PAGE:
Frisco’s Vegan Hood Chefs are taking tastebuds by storm

Vegan-Hood-Chefs-Ronisshia-Johnson-Hasan-and-Rheema-Calloway-1400x933, Frisco’s Vegan Hood Chefs are taking tastebuds by storm, Local News & Views
Vegan Hood Chefs Ronisshia Johnson Hasan and Rheema Calloway
by JR Valrey, The Minister of Information

With America allowing lab grown meat into stores to be sold and giving the first two contracts to California companies, food is starting to look even more scary in the U.S. The effects of bad diet have plagued the Black community for generations with ailments like high blood pressure, diabetes, heart disease, obesity and more. 

San Francisco natives, Vegan Hood Chefs Ronisshia Johnson Hasan and Rheema Calloway, have come up with a solution with vegan cuisine that is exquisite, creative, soulful and delightful to the taste buds. Vegan soulfood is becoming more popular in the Bay Area since the opening of Souley Vegan and Vegan Mob, and although the Vegan Hood Chefs are in the soul food vegan genre, they’re in a league of their own.  Check out these vegan cuisine pioneers as they talk about their journey.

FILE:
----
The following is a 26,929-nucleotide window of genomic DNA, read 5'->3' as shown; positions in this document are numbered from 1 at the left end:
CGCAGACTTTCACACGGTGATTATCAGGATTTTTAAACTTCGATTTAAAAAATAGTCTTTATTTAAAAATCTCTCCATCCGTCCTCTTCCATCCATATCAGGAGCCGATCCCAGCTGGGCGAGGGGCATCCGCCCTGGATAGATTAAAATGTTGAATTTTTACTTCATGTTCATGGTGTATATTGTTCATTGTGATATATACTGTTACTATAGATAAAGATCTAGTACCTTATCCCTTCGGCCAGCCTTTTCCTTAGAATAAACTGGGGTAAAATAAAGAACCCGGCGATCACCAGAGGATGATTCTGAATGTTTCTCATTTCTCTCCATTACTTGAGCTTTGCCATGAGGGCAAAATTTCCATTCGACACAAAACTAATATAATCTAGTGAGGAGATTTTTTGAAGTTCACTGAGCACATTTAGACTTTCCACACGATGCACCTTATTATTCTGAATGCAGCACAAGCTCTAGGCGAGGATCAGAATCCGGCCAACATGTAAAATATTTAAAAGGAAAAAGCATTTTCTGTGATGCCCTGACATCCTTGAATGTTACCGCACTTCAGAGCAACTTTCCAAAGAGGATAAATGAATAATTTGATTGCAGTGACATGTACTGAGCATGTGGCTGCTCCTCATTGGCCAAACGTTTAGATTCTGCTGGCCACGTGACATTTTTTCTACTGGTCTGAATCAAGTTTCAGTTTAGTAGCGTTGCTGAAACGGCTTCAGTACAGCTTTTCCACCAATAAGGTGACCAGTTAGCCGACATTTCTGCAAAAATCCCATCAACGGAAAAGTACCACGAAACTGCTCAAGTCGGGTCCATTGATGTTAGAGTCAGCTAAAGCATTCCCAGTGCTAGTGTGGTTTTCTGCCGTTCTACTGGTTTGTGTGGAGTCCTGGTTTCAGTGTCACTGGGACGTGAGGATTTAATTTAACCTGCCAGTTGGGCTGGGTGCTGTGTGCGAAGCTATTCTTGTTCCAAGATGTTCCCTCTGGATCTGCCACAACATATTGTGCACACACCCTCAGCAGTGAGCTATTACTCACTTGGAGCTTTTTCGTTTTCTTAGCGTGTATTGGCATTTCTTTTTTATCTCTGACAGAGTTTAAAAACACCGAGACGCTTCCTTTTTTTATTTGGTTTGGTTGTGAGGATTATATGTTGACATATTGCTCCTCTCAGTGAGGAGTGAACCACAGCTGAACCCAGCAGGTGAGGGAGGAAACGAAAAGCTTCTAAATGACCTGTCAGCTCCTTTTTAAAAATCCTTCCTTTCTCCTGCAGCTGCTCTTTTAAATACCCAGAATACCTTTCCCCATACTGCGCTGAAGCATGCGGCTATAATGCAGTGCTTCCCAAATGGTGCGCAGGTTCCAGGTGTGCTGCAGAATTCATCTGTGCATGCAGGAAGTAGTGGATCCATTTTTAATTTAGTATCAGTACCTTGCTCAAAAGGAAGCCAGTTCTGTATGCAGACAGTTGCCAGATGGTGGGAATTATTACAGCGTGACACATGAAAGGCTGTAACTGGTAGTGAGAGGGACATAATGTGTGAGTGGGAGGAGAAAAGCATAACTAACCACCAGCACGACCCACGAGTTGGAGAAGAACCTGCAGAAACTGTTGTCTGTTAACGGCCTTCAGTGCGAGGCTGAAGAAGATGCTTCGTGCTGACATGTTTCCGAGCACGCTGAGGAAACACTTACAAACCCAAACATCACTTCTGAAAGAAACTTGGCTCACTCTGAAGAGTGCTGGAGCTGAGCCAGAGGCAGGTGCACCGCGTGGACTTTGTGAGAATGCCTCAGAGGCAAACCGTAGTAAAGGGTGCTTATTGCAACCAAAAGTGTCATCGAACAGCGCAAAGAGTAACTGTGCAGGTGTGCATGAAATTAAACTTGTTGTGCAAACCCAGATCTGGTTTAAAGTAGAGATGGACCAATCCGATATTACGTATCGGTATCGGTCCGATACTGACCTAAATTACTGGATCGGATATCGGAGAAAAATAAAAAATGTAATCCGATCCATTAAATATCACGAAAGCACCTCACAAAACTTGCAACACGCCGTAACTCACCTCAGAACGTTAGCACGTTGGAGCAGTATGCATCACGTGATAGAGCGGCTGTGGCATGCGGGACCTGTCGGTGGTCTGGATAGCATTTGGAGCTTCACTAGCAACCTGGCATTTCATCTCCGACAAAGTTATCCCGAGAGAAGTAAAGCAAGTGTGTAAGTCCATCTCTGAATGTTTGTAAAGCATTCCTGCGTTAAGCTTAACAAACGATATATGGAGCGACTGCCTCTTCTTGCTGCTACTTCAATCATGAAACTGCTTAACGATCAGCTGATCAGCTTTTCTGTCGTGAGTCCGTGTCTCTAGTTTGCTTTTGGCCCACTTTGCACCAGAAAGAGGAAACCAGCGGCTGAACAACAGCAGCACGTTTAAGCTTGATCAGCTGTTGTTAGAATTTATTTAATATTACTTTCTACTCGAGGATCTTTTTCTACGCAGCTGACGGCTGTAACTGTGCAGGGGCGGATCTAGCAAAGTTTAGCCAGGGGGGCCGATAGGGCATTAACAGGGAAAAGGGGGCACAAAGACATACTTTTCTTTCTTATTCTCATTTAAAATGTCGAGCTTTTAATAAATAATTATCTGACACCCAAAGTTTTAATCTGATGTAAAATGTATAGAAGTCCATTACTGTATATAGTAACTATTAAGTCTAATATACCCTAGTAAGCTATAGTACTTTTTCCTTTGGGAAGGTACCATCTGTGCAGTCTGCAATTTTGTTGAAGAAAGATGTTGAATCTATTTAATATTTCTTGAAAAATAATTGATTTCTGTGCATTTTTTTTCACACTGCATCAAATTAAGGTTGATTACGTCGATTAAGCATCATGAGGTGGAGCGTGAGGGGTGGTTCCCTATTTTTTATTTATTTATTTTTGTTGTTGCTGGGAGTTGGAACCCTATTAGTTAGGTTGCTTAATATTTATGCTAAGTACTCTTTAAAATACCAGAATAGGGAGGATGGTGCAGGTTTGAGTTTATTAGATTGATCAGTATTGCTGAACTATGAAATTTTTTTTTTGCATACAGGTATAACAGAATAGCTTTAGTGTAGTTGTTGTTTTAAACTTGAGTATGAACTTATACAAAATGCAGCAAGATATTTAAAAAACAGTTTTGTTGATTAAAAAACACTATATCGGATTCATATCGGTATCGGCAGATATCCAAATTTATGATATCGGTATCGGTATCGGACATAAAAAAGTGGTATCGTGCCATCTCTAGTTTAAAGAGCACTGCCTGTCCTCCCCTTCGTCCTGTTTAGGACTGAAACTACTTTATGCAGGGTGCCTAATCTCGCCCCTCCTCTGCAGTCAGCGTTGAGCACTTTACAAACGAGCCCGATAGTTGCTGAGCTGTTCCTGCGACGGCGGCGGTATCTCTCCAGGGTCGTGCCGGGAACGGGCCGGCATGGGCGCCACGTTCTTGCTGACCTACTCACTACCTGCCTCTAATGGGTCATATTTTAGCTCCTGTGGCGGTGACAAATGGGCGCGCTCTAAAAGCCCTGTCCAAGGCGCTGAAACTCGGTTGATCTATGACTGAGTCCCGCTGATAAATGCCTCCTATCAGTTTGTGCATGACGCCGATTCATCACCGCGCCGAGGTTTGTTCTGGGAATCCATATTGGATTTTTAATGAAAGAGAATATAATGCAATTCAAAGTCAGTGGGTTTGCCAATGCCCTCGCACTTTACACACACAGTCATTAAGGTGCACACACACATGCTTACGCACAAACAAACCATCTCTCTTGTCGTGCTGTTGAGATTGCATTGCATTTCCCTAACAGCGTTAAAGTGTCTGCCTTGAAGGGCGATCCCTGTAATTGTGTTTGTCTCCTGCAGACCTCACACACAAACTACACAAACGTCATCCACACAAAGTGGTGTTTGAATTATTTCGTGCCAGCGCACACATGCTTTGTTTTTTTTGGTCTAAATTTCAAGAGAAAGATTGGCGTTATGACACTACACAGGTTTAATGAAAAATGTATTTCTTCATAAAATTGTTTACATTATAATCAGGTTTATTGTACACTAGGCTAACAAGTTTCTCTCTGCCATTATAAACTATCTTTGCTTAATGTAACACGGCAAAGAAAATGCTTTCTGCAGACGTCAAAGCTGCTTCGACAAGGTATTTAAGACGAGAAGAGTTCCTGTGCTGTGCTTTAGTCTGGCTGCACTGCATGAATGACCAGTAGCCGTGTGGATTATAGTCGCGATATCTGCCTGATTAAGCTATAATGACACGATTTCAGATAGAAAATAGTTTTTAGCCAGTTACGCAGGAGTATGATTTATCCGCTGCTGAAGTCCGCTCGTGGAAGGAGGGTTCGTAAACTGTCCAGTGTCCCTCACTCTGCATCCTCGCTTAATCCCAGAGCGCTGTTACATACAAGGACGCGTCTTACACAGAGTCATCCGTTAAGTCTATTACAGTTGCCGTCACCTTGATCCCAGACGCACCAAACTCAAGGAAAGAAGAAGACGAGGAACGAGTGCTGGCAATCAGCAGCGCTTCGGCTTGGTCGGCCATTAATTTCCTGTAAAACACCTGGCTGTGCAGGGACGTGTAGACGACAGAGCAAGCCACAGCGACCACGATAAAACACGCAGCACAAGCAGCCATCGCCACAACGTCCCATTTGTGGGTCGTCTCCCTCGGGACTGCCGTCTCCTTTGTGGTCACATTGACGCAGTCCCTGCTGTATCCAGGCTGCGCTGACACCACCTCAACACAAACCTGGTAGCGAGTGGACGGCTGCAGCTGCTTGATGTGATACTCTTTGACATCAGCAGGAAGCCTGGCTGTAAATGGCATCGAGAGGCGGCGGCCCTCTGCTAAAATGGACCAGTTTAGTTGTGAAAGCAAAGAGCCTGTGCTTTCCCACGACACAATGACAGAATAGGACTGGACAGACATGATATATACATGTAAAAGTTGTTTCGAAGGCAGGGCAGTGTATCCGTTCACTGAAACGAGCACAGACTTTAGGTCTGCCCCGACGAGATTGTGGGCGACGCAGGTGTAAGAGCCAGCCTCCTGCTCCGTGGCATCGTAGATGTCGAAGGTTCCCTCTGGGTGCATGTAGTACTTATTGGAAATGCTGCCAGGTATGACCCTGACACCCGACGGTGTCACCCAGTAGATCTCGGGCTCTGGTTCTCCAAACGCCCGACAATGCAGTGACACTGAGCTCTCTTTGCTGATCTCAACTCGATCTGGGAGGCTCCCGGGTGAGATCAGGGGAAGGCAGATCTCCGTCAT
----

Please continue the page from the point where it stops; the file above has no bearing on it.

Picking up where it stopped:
JR Valrey: Where are you two from and what was your relationship with the food in your area growing up?

Vegan Hood Chefs: We are from Bayview Hunters Point (Ronnishia) and Lakeview (Rheema). Food has always been a part of my life and a huge staple in my family and community. I can’t remember a time in my life where my family didn’t convene or share stories over meals. Majority of what we ate was out of convenience in my house. We are what we could afford and what was accessible, which means it wasn’t always healthy. I grew up eating at all of the local food spots in Bayview! 

JR Valrey: Do y’all see the Vegan Hood Chefs as being a part of the conscious healthy living movement? Why or why not?